Girgis F, Pace J, Sweet J, Miller JP. Hippocampal neurophysiologic changes after mild traumatic brain injury and potential neuromodulation treatment approaches. Front Syst Neurosci. 2016;10:8.
Dennis SH, Jaafari N, Cimarosti H, Hanley JG, Henley JM, Mellor JR. Oxygen/glucose deprivation induces a reduction in synaptic AMPA receptors on hippocampal CA3 neurons mediated by mGluR1 and adenosine A3 receptors. J Neurosci. 2011;31(33):11941–52.
Heise C, Preuss JM, Schroeder JC, Battaglia CR, Kolibius J, Schmid R, et al. Heterogeneity of cell surface glutamate and GABA receptor expression in shank and CNTN4 autism mouse models. Front Mol Neurosci. 2018;11:212.
Attiori Essis S, Laurier-Laurin ME, Pepin E, Cyr M, Massicotte G. GluN2B-containing NMDA receptors are upregulated in plasma membranes by the sphingosine-1-phosphate analog FTY720P. Brain Res. 2015;1624:349–58.
Nada S, Shima T, Yanai H, Husi H, Grant SG, Okada M, et al. Identification of PSD-93 as a substrate for the Src family tyrosine kinase Fyn. J Biol Chem. 2003;278(48):47610–21.
Tezuka T, Umemori H, Akiyama T, Nakanishi S, Yamamoto T. PSD-95 promotes Fyn-mediated tyrosine phosphorylation of the N-methyl-D-aspartate receptor subunit NR2A. Proc Natl Acad Sci USA. 1999;96(2):435–40.
Smolders K, Lombaert N, Valkenborg D, Baggerman G, Arckens L. An effective plasma membrane proteomics approach for small tissue samples. Sci Rep. 2015;5:10917.
Wang S, Crisman L, Miller J, Datta I, Gulbranson DR, Tian Y, et al. Inducible Exoc7/Exo70 knockout reveals a critical role of the exocyst in insulin-regulated GLUT4 exocytosis. J Biol Chem. 2019;294(52):19988–96.
Rossi G, Lepore D, Kenner L, Czuchra AB, Plooster M, Frost A, et al. Exocyst structural changes associated with activation of tethering downstream of Rho/Cdc42 GTPases. J Cell Biol. 2020. https://doi.org/10.1083/jcb.201904161.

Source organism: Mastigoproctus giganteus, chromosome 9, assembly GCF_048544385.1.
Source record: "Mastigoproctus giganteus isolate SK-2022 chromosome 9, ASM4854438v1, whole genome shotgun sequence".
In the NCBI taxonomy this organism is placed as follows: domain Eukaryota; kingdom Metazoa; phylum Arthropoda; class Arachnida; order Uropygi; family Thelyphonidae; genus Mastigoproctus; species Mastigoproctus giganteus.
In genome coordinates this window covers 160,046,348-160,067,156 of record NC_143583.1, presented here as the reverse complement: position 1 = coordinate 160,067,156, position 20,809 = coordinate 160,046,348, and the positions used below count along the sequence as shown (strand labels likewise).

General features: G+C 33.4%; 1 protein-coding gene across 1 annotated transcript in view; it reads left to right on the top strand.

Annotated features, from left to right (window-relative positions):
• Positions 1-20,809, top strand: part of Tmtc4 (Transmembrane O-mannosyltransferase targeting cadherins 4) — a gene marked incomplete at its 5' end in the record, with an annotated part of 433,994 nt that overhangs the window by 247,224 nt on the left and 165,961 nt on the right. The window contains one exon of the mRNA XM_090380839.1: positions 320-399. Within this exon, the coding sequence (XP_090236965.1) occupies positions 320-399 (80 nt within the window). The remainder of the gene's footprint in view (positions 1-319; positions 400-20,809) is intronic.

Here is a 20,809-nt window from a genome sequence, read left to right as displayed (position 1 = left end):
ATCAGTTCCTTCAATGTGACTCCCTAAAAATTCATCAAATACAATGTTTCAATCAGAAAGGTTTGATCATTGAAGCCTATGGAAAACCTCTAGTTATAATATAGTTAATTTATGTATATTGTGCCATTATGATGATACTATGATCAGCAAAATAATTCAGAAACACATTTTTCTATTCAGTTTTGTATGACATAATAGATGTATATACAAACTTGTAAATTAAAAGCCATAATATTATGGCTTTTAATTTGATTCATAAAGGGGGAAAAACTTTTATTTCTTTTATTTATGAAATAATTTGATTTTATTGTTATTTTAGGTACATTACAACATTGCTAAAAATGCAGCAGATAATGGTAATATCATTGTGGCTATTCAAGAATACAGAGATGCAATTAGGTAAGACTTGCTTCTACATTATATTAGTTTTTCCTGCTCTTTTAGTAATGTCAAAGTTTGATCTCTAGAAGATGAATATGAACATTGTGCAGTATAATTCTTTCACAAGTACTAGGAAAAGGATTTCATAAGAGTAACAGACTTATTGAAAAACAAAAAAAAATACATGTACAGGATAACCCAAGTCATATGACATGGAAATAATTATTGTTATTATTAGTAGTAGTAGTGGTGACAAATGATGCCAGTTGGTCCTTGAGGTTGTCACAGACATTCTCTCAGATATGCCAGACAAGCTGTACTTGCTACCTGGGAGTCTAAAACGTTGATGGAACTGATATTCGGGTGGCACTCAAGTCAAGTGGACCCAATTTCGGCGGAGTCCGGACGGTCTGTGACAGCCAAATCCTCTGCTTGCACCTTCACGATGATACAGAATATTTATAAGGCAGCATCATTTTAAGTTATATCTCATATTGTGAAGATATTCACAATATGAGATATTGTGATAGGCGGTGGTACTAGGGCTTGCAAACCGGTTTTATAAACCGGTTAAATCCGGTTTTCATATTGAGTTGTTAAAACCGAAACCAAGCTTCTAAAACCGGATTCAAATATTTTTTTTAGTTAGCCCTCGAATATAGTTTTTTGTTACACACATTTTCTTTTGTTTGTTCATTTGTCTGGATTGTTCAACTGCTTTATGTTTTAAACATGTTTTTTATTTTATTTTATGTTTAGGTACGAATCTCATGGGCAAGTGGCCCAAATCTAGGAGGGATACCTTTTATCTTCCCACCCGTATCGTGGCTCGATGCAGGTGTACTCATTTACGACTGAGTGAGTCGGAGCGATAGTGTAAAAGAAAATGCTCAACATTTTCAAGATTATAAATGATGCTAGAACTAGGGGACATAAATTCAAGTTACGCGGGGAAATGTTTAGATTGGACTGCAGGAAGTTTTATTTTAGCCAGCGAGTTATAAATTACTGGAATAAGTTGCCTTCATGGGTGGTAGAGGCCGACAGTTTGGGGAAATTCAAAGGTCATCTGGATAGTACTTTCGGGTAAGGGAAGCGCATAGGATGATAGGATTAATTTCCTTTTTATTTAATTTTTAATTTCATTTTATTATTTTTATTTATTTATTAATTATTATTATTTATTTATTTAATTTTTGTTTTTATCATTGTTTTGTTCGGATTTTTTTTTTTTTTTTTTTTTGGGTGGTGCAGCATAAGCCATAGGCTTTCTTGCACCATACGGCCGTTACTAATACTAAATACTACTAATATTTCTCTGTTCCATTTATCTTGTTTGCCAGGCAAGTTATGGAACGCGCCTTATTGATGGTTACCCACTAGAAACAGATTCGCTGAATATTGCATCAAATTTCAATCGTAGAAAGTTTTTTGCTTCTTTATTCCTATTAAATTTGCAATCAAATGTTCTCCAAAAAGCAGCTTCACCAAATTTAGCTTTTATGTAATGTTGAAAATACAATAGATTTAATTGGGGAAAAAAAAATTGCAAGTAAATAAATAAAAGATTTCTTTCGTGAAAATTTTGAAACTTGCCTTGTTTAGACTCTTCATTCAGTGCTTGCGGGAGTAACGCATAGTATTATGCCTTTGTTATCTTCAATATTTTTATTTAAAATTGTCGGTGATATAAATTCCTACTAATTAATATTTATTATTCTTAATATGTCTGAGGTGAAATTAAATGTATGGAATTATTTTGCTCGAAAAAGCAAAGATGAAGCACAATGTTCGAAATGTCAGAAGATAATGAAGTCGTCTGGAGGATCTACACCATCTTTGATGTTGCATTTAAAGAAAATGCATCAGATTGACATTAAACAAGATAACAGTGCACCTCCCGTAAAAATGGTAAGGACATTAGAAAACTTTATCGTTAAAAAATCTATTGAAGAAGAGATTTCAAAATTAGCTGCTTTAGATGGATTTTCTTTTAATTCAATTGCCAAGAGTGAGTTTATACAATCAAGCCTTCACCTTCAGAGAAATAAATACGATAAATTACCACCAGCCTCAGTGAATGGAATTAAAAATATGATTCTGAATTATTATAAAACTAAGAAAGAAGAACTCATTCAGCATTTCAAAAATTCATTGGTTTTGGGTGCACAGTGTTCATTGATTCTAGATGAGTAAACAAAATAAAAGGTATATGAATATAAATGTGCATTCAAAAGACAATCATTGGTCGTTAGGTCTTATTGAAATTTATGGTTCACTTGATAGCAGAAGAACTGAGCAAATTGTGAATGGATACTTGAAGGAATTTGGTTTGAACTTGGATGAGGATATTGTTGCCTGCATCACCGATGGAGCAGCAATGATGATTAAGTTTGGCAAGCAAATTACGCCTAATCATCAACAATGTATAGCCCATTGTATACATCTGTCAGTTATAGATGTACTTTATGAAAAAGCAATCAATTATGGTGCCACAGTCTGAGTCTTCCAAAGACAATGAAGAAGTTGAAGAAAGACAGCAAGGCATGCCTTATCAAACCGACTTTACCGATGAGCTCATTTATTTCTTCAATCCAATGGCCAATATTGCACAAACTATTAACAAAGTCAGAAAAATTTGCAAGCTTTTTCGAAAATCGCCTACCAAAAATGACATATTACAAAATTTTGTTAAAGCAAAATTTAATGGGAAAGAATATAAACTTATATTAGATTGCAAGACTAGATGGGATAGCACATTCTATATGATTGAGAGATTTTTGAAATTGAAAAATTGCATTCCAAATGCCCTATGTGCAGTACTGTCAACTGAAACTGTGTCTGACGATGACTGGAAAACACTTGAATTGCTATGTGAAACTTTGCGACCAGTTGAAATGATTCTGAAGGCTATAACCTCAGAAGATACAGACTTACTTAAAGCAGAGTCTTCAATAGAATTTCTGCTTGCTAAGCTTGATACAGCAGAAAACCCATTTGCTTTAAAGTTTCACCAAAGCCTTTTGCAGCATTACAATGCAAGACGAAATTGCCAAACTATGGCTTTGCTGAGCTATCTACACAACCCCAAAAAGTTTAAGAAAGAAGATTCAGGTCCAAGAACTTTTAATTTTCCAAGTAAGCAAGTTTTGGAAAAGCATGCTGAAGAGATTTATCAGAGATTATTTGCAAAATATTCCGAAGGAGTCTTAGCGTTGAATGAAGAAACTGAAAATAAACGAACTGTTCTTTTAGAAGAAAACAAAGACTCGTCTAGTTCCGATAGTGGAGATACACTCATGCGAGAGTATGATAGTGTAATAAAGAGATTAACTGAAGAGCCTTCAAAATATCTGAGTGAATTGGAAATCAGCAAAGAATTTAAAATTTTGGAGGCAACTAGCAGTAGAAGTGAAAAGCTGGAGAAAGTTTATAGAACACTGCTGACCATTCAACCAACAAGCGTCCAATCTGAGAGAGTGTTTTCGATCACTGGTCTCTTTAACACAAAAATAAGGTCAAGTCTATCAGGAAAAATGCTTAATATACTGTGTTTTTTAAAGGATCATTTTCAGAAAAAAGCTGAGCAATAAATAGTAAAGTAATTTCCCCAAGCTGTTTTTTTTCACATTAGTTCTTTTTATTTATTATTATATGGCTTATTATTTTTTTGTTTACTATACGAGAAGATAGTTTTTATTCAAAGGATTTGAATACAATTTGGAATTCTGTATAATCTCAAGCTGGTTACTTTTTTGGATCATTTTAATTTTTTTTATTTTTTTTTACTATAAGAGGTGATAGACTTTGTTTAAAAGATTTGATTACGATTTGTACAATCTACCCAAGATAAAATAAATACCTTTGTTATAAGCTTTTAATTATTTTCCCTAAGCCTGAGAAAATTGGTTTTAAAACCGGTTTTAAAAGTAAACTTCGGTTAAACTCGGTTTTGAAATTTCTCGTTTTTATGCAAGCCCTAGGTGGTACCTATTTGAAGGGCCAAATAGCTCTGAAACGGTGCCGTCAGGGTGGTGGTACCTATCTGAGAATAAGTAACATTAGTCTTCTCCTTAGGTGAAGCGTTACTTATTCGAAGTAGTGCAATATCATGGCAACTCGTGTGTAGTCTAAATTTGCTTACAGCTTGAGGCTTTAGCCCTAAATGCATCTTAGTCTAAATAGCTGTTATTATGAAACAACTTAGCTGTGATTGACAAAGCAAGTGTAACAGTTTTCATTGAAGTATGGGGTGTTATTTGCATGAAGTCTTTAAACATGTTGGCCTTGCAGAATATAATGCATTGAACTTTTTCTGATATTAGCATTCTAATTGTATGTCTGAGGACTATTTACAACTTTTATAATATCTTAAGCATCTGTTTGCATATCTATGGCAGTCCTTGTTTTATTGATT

Zhang B, Chen X, Lin Y, Tan T, Yang Z, Dayao C, et al. Impairment of synaptic plasticity in hippocampus is exacerbated by methylprednisolone in a rat model of traumatic brain injury. Brain Res. 2011;1382:165–72.
Miller LP, Lyeth BG, Jenkins LW, Oleniak L, Panchision D, Hamm RJ, et al. Excitatory amino acid receptor subtype binding following traumatic brain injury. Brain Res. 1990;526(1):103–7.
Risling TE, Caulkett NA, Florence D. Open-drop anesthesia for small laboratory animals. Can Vet J La revue veterinaire canadienne. 2012;53(3):299–302.
PhD. fellowship was granted by Agencia Nacional de Investigación y Desarrollo (ANID) to ML.
This work has been supported by grants: BMBF 20150065 (PCI) to PZ and WC; Fondo Nacional de Desarrollo Científico y Tecnológico (FONDECYT) 1190620 to WC, Center for Excellence in Science and Technology (AFB 170005, PFB 12/2007), Sociedad Química y Minera de Chile (SQM) for special grant “The role of lithium on human health and disease” to WC.
Ethics approval and consent to participate
All experimental procedures were approved by the Bioethical and Biosafety Committee of the Faculty of Biological Sciences of the Pontificia Universidad Católica de Chile (181009010).
Consent for publication
All authors approved the final version of the manuscript.
The authors declare that they have no conflict of interest.
Springer Nature remains neutral with regard to jurisdictional claims in published maps and institutional affiliations.
: Figure S1. Null detection of ionotropic glutamate receptors in nonPSD fraction. Two-month-old male mice were subjected to mTBI and hippocampal nonPSD fraction was obtained. Membranes correspond to the experiments shown in figure 6C. We couldn’t detect any signal from the glutamate receptors analyzed (TIF 462 KB)
About this article
Cite this article
Lira, M., Zamorano, P. & Cerpa, W. Exo70 intracellular redistribution after repeated mild traumatic brain injury. Biol Res 54, 5 (2021). https://doi.org/10.1186/s40659-021-00329-3
- Traumatic brain injury